solidity and hardness. The chemical composition of these shells, however, varies very little; they consist of carbonate of lime deposited in cells of animal albumen. In the porcelain shells, of which the Cowries (Cypræa) afford familiar and beautiful examples, the lime is compact, with so small a portion of animal matter, that when immersed in acid the shell is completely dissolved, no sensible trace remaining. In the pearly shells, such as the genus Trochus, the calcareous matter is deposited in layers; and these, when submitted to acids, leave behind an insoluble membrane of albumen which retains the form of the shell.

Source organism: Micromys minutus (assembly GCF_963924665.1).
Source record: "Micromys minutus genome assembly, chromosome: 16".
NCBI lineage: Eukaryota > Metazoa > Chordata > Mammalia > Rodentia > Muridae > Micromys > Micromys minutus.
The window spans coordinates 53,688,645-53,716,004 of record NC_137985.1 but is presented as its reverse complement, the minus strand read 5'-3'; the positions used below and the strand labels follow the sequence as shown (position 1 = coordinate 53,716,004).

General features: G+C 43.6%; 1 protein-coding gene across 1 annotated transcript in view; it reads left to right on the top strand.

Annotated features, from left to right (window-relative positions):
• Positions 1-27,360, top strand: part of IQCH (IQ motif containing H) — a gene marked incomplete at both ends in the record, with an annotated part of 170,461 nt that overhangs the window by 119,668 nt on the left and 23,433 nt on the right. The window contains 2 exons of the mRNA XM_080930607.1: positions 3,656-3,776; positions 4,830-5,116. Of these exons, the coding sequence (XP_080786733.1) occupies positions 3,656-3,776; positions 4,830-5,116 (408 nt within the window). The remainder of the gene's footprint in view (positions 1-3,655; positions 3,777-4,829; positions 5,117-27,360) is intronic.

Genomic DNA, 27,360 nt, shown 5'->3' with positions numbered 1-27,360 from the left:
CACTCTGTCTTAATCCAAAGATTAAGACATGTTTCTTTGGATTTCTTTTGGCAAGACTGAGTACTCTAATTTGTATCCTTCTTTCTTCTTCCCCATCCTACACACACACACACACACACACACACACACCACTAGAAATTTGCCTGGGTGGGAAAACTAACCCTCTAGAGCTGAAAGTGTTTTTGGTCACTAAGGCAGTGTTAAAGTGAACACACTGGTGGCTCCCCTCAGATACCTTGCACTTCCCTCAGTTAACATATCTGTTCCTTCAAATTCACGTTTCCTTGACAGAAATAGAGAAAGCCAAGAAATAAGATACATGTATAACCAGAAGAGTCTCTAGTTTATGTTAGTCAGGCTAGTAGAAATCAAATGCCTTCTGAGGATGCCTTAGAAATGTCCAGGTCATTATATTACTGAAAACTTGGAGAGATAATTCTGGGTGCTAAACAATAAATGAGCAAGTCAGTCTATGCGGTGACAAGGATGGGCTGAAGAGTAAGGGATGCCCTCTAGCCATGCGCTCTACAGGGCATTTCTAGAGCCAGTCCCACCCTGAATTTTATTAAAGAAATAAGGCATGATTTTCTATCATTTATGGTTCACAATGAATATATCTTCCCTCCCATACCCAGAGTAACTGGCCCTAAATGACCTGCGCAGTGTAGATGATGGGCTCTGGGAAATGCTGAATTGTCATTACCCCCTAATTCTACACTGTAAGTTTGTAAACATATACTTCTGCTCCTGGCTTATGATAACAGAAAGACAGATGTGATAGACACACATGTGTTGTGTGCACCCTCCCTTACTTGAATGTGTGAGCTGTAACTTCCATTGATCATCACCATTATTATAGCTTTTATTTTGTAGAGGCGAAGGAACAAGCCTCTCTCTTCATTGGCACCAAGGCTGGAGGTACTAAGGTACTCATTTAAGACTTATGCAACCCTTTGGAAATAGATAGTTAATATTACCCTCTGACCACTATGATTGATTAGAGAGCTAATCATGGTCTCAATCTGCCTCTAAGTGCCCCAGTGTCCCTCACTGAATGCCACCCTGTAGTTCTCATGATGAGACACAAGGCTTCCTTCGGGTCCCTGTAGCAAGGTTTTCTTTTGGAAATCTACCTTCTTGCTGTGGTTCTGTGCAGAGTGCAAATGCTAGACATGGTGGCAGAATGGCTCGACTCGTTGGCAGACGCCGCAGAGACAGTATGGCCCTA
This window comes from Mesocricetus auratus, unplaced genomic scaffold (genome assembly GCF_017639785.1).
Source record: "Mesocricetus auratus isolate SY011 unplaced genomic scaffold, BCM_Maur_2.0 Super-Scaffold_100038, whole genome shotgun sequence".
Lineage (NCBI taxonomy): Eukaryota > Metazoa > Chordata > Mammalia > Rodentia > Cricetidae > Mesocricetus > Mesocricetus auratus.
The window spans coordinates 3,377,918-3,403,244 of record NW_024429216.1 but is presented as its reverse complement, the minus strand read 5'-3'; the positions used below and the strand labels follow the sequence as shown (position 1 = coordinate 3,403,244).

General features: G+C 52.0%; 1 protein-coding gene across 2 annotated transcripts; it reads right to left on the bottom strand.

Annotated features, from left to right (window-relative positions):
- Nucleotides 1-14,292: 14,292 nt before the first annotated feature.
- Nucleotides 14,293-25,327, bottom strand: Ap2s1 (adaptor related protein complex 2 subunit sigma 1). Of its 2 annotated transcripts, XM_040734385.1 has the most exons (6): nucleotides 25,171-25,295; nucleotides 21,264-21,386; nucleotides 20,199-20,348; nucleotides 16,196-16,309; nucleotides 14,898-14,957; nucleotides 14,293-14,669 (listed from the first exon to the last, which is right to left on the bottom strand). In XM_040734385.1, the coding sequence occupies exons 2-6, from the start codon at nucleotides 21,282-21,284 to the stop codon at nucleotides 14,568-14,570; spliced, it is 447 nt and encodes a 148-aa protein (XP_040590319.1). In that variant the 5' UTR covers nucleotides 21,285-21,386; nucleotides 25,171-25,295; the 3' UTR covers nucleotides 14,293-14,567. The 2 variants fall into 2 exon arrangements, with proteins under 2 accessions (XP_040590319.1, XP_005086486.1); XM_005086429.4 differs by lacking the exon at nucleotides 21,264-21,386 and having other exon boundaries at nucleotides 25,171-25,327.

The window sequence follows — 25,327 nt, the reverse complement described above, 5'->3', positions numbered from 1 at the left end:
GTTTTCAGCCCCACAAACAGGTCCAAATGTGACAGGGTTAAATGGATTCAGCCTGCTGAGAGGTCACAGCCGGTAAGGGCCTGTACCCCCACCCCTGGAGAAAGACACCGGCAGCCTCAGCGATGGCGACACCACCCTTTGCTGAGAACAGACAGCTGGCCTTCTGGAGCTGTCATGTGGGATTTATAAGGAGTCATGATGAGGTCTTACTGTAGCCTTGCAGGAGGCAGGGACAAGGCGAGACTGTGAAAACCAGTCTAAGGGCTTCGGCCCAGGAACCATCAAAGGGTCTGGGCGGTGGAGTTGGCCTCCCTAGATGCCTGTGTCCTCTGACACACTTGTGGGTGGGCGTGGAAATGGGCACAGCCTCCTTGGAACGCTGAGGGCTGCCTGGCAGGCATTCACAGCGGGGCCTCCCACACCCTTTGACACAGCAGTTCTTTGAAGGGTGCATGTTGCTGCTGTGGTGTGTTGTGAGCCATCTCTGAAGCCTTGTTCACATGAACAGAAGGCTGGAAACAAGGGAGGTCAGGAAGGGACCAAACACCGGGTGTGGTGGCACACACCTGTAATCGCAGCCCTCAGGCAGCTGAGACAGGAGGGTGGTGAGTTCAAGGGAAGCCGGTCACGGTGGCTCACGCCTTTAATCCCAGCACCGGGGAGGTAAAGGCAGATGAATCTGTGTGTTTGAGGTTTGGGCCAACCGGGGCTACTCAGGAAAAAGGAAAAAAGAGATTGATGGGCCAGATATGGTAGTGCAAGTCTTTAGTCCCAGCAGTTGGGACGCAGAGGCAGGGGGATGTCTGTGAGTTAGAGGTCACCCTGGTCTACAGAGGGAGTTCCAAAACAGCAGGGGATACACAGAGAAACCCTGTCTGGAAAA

The shell is secreted by the mantle. In one family, that of the Chitons, it consists of several pieces, but in general it is simple, and takes the form of a hollow cone produced in various degrees. In the Limpets, which we see adhering so abundantly to our sea-side rocks, the cone is low and nearly symmetrical; but in the great majority of this class, the cone is greatly lengthened and twisted upon itself, so as to form a spire.
The mode in which the shell is formed has been well investigated by Mr. J. E. Gray, whose observations on the subject I shall here take occasion to cite:—
"The shell, which is peculiar to this division of the animal kingdom, may be seen covering the young animal in the egg before it has gained all its organs, as was observed by Swammerdam, and verified by the more extended observations of Pfeiffer, Turpin, and others. They are easily seen in the egg of the Limnæi, Physæ, Ancyli, and Bithiniæ, which have a transparent coat.
- Thomson's Chemistry, v. 54.